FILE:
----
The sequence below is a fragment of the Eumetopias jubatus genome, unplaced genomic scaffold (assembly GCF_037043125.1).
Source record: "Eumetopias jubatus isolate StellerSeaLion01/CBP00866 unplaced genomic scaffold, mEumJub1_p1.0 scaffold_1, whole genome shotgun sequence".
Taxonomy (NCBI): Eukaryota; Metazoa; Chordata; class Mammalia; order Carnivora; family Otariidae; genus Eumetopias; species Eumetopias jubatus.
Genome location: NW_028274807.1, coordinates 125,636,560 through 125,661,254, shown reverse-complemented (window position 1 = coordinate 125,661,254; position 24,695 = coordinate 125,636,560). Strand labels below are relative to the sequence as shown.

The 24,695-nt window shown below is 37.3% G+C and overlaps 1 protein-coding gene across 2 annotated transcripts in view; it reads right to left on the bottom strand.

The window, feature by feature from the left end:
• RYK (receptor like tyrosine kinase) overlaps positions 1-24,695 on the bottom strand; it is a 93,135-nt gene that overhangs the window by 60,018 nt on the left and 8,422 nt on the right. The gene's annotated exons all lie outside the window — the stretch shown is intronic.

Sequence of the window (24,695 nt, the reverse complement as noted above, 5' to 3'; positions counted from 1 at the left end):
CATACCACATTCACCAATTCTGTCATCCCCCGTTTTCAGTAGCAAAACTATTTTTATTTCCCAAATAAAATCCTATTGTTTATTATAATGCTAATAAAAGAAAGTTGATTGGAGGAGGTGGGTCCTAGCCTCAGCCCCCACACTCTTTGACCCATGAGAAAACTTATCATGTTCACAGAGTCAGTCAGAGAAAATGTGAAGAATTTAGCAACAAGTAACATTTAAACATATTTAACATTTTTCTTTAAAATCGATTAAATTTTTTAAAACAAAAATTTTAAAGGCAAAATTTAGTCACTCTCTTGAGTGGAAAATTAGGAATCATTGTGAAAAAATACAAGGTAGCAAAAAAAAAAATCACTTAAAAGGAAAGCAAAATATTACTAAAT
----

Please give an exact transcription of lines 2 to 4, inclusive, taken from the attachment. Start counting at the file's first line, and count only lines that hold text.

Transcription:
Source record: "Eumetopias jubatus isolate StellerSeaLion01/CBP00866 unplaced genomic scaffold, mEumJub1_p1.0 scaffold_1, whole genome shotgun sequence".
Taxonomy (NCBI): Eukaryota; Metazoa; Chordata; class Mammalia; order Carnivora; family Otariidae; genus Eumetopias; species Eumetopias jubatus.
Genome location: NW_028274807.1, coordinates 125,636,560 through 125,661,254, shown reverse-complemented (window position 1 = coordinate 125,661,254; position 24,695 = coordinate 125,636,560). Strand labels below are relative to the sequence as shown.